There comes a moment in every gentleman’s life when he realises it’s time to drink like a man. The days of Jäger bombs and spirits surreptitiously sipped from paper bags are over, replaced by upscale imbibing the Mad Men would be proud of. When that time comes, you’ll need to invest in a liquor cabinet and begin the process of building your own home bar.
Whether you’re planning a chic soirée, hoping to impress a date, or just want to be prepared when friends stop by for post-work drinks, this checklist has everything you need to become an expert at-home mixologist.
The heart and soul of your liquor cabinet is…the liquor, of course. There are a few essential alcohols that are musts for your home bar, because they form the foundations of most mixed drinks. You can probably name them off the top of your head: vodka, gin, whiskey, rum, tequila. You may also want to add cognac or brandy for a really well-rounded basic booze selection.
A special note about whiskey: one bottle will not be enough. And not just because you’ll drink so much of it. Each whiskey has its own unique character that’s better suited to some beverages than others. There’s also personal preference to take into account. Your options include bourbon, rye and Scotch, and a number of different countries of origin. It never hurts to max out the alternatives available, but if you lack the space or the finances to buy one of everything, choose what you personally prefer to drink. It is your home, after all.
And while we’re on the subject of cost, exactly how much should you drop in pursuit of the perfect liquor cabinet? Should you aim for quantity but sacrifice the quality of each individual bottle? Should you decide credit card debt isn’t really so bad and go all top shelf? Should you pour bargain booze into pricey bottles and pray no one notices?
It all comes down to your personal tastes. Your bar stock should be designed for the drinks you enjoy drinking (and serving) most. Splurge on the high calibre spirits in any of the categories that fit that description.
You may be perfectly happy with a simple whiskey served neat, but at some point a guest will want something a little more creative. Enter the liqueurs, which act as flavouring agents when mixed with the base spirits listed above. The great thing about liqueurs is that a bottle can last a significant amount of time, so you can build your collection slowly as you see fit.
Amongst the most common liqueurs are Irish cream (e.g. Bailey’s), amaretto (e.g. Disaronno), coffee (e.g. Kahlua), and orange (e.g. Cointreau). And don’t forget the vermouth, as there’s bound to be at least one moment when you’ll want to shake up a martini and pretend you’re a dashing British Secret Service agent.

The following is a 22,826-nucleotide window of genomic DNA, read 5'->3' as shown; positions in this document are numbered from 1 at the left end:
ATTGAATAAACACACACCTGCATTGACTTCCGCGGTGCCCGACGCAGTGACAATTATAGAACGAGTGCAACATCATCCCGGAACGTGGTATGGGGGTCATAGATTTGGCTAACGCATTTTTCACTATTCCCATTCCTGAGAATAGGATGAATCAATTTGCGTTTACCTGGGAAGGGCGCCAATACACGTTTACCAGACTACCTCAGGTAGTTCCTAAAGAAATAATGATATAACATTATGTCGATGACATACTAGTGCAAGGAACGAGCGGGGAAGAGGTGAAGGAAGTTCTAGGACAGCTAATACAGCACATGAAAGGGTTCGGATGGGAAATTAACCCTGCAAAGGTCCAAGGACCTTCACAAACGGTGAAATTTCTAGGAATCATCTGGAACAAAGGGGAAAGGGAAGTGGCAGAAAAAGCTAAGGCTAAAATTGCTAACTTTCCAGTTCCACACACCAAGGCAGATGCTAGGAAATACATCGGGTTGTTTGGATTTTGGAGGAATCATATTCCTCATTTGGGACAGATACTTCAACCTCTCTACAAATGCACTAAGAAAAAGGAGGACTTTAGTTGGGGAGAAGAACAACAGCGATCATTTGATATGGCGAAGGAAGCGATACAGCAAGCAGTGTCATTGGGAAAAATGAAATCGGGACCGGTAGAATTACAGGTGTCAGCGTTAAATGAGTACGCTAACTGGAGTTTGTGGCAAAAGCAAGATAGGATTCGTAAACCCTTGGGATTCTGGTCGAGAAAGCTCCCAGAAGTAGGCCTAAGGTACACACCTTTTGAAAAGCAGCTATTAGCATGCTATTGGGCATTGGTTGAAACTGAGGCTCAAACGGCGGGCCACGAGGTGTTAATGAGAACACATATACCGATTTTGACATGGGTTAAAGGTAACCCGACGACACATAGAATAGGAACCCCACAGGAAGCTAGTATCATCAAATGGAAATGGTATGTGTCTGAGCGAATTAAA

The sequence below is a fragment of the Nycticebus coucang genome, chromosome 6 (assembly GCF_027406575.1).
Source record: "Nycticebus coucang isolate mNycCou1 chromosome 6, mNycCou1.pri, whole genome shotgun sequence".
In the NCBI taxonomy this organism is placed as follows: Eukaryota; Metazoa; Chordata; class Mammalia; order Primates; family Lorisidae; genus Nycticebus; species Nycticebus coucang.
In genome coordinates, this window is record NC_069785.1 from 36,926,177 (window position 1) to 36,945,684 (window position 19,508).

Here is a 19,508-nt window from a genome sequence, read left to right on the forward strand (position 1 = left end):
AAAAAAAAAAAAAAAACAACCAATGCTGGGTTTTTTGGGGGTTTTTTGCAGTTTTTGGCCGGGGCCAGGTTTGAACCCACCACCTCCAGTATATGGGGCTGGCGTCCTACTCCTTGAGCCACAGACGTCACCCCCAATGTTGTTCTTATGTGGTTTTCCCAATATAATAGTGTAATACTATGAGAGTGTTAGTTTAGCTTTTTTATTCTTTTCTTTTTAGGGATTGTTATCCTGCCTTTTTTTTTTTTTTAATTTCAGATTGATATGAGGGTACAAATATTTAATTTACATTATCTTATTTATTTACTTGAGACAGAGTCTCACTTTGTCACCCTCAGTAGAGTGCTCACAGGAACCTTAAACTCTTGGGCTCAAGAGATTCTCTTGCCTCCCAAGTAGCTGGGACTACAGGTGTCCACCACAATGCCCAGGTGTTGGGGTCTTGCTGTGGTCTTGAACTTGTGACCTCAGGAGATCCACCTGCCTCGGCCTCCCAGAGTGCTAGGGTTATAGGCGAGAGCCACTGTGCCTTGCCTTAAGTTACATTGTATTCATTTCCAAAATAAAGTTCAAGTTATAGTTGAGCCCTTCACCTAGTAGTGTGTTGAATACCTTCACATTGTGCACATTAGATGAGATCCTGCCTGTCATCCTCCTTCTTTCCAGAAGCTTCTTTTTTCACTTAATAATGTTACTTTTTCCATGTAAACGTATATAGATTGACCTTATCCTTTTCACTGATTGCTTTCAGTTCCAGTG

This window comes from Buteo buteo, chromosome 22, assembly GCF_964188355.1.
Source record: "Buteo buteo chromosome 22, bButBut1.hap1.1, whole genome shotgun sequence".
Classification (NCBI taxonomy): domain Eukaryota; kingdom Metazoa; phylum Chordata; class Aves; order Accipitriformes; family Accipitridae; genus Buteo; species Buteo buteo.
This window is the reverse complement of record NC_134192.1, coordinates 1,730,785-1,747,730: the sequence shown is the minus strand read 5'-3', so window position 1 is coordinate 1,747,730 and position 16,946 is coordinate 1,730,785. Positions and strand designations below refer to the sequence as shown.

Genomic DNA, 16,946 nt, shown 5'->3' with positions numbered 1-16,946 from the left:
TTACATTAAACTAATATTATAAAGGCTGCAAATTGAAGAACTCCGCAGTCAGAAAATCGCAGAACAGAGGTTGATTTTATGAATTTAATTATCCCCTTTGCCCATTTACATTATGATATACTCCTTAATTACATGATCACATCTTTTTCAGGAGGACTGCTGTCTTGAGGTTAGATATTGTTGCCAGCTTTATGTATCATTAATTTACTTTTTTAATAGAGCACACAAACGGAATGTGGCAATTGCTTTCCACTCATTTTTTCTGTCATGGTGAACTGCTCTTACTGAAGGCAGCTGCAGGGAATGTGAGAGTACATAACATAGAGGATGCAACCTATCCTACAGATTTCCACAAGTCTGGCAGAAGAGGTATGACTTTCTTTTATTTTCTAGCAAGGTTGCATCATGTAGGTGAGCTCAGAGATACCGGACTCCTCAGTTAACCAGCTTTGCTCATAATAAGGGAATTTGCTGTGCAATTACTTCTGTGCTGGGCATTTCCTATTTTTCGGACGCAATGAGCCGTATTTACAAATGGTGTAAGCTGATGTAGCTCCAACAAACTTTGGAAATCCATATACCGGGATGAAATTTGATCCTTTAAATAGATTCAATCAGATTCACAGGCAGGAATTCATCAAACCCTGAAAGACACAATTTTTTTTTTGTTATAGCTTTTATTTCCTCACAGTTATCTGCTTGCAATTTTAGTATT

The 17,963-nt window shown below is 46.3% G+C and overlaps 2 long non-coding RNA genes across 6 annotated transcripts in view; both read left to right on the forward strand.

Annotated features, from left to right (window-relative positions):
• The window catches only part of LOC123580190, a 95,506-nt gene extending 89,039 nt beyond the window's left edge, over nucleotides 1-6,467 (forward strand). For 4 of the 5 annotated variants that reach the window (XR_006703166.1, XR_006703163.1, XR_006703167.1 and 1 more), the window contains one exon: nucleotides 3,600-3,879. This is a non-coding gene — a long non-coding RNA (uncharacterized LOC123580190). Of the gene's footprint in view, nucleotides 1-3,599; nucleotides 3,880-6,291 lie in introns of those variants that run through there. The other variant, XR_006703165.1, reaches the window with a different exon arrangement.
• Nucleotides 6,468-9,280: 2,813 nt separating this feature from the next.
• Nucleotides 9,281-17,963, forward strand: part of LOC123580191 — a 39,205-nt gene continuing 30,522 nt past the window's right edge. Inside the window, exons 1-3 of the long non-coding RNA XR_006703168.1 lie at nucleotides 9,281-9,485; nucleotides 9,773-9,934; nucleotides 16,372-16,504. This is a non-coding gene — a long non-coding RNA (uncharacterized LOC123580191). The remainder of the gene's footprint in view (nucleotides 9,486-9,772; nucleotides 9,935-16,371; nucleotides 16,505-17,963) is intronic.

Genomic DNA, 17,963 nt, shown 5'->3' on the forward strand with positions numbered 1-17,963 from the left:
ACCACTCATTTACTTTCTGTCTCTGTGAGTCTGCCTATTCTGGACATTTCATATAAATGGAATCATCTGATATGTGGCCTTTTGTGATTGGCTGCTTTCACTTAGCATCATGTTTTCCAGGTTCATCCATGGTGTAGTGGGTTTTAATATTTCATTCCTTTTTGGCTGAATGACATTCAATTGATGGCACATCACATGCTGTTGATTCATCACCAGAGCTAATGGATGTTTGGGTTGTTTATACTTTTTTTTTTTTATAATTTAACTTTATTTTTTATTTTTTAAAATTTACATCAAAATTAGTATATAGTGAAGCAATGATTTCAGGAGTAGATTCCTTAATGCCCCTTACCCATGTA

With the basics covered, you’re free to get fancy with your liqueurs. Your options are limited only by your imagination and the amount of effort you’re willing to put into mixing crazy cocktails. Try St. Germain, Benedictine, Drambuie, Frangelico, crème de Menthe or Chambord.
With the proper spirits in place, it’s time to consider mixers. Below is a list of the basic ingredients you’ll need to make a variety of popular drinks.
- Tonic water
- Soda water
- Simple syrup
- Sour mix
- Juices: orange, cranberry, pineapple, lime, tomato
- Sodas: cola, lemon-lime, ginger ale
- Bloody Mary mix and margarita mix, if you don’t want to make the drinks from scratch
As with the alcohol itself, start with what you’re most likely to use. You can always add more later, but it’s a waste of time and money to purchase everything up-front only to find you barely need most of it.
Garnishes are the finishing touch that add visual appeal and a splash of flavour to your cocktail creations. In other words, they’re the je ne sais quoi that will impress your guests and make you a master bartender.
Fruits are non-negotiable. Your drinks will be naked without lemons, limes, and maraschino cherries. Oranges are a nice addition, but not a requirement. Outside of the fruit salad, you’ll want to consider stocking the following:
- Cocktail onions
- Worcestershire sauce
- Tabasco sauce
- Whipped Cream
Two notes on garnishes. First, many of them need to be refrigerated, so store them in the kitchen if your bar area doesn’t have a fridge of its own. Second, take timing into account. It’s best to buy garnish fruits the day before use, and even packaged garnishes like olives and maraschino cherries won’t last forever.
And don’t forget the ice!
Last but not least, your bar won’t be complete without something to serve in (no, swigging straight from the bottle is not acceptable). Every kind of drink calls for a different kind of glass, so be prepared. Equip your liquor cabinet with martini glasses, rocks glasses, red and white wine glasses, highball glasses, and pint glasses or mugs for beer.
On the non-glass front, you’ll want a martini shaker and strainer, toothpicks for garnishes, and as many bar tools as you’re willing to experiment with. Depending on how advanced you want to get, that list could include a julep strainer, jigger, bar spoon or muddler. You can even get high tech with a blender or juicer.